That said, did the Scandinavians use rune sticks before the medieval period? Yes, they did. One of the places where rune sticks have been found is in Sigtuna, near Stockholm, Sweden. However, the runes found here were not carved on wooden stick, but on bones—or at least, that is what archaeologists have found so far. As bone is made from harder material (with a high mineral content), these have survived the acids in the ground and have therefore preserved for archaeologists to find. 

 The city of Sigtuna was founded around year 1000 A.D.—roughly about the same time as the early Viking town of Birka was abandoned. The rune bones that have been found here have mainly been found in or around what once was long halls: buildings used for feasting or festivals. The bones contain similar messages as the ones in Bryggen, although they are not as many.  

Our favorite rune bone was found in 1999, and was written in “ice runes”, a sort of encrypted runes. The translation took 15 years to crack due to this, finally completed by a runologist at the University of Oslo. The message read: kyss mik, meaning “kiss me”, in old Swedish. The reason that it sometimes can be quite hard to decipher runes, and in particular encrypted runes, is because it is believed that, even though people could write and read during the Viking age, it did not necessarily mean they were good at spelling—or even that there was a standard, agreed-upon spelling at the time—making rune translation quite a tricky business from time to time. 

The “kiss med” bone from Sigtuna. Photo:Jacques Vincent, Sigtuna Museer

The loving message was, however secretive it might sound with hidden runes, not as secret, as ice runes were the most common hidden runes during this time period, and a good amount of the population was probably able to read them.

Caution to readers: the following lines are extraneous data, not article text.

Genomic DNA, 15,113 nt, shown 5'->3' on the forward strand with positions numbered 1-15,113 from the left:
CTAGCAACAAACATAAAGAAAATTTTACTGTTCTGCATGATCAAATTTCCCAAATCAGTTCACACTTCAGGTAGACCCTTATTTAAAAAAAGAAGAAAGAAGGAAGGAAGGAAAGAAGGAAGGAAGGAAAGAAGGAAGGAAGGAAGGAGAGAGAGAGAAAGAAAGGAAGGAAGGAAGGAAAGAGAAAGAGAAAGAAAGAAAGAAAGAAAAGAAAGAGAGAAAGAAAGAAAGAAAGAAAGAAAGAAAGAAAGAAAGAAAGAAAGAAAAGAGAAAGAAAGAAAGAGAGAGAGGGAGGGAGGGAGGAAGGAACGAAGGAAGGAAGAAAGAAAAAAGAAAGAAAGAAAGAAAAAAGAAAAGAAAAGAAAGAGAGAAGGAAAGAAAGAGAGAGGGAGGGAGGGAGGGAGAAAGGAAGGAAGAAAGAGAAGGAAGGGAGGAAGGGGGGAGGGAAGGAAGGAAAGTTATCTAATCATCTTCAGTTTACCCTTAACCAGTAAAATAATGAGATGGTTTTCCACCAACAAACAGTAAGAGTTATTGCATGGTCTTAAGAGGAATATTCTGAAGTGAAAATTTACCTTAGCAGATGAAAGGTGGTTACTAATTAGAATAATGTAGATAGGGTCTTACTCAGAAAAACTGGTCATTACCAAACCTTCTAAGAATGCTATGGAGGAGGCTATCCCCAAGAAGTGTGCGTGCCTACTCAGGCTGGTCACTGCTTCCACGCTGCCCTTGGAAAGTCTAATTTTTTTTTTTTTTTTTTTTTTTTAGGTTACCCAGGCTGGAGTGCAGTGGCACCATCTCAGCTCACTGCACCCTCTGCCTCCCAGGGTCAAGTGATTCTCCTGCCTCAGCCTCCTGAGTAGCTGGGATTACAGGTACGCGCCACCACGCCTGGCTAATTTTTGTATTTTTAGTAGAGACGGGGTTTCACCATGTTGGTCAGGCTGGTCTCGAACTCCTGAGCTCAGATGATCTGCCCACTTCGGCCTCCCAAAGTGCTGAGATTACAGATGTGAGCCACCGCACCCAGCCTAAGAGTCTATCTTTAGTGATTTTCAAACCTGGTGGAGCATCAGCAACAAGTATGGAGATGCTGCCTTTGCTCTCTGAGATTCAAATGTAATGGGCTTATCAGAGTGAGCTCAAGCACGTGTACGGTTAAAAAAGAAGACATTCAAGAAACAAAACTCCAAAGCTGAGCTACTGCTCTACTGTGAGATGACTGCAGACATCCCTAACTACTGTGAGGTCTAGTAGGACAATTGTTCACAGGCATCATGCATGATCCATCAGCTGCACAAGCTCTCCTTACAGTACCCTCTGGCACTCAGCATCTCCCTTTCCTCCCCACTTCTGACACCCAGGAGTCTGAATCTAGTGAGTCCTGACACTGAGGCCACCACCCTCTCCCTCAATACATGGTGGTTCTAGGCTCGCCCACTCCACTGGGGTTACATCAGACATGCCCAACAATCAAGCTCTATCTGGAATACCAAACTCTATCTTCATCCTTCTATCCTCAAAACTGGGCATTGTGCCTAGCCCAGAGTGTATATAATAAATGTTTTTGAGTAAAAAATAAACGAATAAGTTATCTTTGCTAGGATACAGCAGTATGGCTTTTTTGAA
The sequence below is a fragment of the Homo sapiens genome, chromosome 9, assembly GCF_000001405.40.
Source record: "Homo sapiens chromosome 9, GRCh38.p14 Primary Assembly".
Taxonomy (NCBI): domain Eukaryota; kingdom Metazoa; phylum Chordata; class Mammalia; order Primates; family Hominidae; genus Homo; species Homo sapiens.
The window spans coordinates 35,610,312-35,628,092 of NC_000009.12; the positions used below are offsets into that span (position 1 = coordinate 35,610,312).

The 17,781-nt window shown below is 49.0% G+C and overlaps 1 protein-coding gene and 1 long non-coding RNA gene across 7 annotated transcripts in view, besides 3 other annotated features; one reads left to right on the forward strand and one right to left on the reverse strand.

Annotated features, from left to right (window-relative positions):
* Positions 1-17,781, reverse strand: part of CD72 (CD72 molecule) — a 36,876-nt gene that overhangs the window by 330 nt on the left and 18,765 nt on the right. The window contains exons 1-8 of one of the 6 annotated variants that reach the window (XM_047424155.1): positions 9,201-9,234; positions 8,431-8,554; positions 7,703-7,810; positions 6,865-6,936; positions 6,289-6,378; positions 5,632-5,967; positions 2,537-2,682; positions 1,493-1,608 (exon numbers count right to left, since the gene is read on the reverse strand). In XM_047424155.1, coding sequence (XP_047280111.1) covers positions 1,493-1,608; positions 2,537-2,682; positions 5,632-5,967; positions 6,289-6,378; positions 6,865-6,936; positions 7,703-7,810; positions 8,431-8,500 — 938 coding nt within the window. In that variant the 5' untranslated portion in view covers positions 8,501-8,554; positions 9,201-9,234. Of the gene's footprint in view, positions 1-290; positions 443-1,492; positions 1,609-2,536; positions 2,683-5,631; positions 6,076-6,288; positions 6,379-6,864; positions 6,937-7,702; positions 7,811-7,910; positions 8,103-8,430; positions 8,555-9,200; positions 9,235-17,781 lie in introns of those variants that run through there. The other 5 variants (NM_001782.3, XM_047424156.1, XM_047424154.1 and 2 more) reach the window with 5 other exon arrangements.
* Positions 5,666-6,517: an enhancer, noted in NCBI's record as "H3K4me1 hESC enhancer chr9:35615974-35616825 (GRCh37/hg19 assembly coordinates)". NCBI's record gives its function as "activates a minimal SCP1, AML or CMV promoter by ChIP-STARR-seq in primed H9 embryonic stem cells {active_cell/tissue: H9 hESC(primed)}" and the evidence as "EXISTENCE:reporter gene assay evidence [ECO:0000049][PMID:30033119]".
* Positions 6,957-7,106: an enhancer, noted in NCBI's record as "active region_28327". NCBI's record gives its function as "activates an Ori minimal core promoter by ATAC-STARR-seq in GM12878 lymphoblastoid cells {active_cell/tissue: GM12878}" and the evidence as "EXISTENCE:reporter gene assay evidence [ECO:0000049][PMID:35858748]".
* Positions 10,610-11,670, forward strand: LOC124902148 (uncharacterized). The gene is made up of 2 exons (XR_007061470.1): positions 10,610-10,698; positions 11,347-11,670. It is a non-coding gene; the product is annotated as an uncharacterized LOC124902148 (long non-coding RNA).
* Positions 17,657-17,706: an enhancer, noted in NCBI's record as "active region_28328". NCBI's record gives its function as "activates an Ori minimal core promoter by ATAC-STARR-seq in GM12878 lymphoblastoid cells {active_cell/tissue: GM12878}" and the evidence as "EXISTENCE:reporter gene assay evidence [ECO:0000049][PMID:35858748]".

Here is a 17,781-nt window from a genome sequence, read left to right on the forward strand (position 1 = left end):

But we are glad to this day that people wrote not only high and mighty runes on stones, but left a piece of their everyday life, their hopes, work, love, desire, and heart behind. It is a comfort to know that people were just the same then as we are now. And we are glad these runes were deciphered and for us to know that sometime around 900 years also, one night at a feast in a firelit long hall, amongst cheering participants and good food, mead and song, a boy was in love with a girl (or vice versa), and sent a rune stick to ask for a kiss in the night. 

Text: Lovisa Sénby Posse. Copyright 2021 Scandinavian Archaeology. 

Cover photo: Anja Szyszkiewicz, Upplands Museum.  

About the author

Editor-in-Chief at Scandinavian Archaeology | 0768-657398 | + posts

Iron age Scandinavian archaeologist with a bachelor in Liberal arts with major in Archaeology and a bachelor in Art history with major in Nordic art, both from Uppsala University, Sweden. Exchange studies at Trinity College, Dublin, Ireland, and University of Pretoria, Pretoria, South Africa.

Master of Arts (two years) in Archaeology with specialization in burials, ship burials, and artefact management and interpretation, also from Uppsala university, Sweden.

In my master thesis I created an analyzing method to handle large quantities of artefacts, a method descended in Art History. I also created a method with elements of theory to perform a spatial analysis on graves. This also derived from Art History. The methods were applied to ship burials at Valsgärde, Upland, Sweden.

As Editor-in-chief, I am responsible for the publication and over all work with Scandinavian Archaeology, a job I deeply enjoy. I also founded the magazine in late September 2020.